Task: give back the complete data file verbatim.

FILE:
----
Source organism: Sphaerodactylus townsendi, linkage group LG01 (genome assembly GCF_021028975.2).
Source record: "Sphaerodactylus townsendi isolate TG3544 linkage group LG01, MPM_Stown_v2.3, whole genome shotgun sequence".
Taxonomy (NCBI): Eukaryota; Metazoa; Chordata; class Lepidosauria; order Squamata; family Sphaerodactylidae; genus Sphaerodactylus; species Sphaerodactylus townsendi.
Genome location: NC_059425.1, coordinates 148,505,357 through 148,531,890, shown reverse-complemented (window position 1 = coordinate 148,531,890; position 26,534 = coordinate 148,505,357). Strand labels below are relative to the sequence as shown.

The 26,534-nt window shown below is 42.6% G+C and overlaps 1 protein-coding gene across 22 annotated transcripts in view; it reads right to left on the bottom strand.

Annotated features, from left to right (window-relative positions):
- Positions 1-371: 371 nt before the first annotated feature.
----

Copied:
Source organism: Sphaerodactylus townsendi, linkage group LG01 (genome assembly GCF_021028975.2).
Source record: "Sphaerodactylus townsendi isolate TG3544 linkage group LG01, MPM_Stown_v2.3, whole genome shotgun sequence".
Taxonomy (NCBI): Eukaryota; Metazoa; Chordata; class Lepidosauria; order Squamata; family Sphaerodactylidae; genus Sphaerodactylus; species Sphaerodactylus townsendi.
Genome location: NC_059425.1, coordinates 148,505,357 through 148,531,890, shown reverse-complemented (window position 1 = coordinate 148,531,890; position 26,534 = coordinate 148,505,357). Strand labels below are relative to the sequence as shown.

The 26,534-nt window shown below is 42.6% G+C and overlaps 1 protein-coding gene across 22 annotated transcripts in view; it reads right to left on the bottom strand.

Annotated features, from left to right (window-relative positions):
- Positions 1-371: 371 nt before the first annotated feature.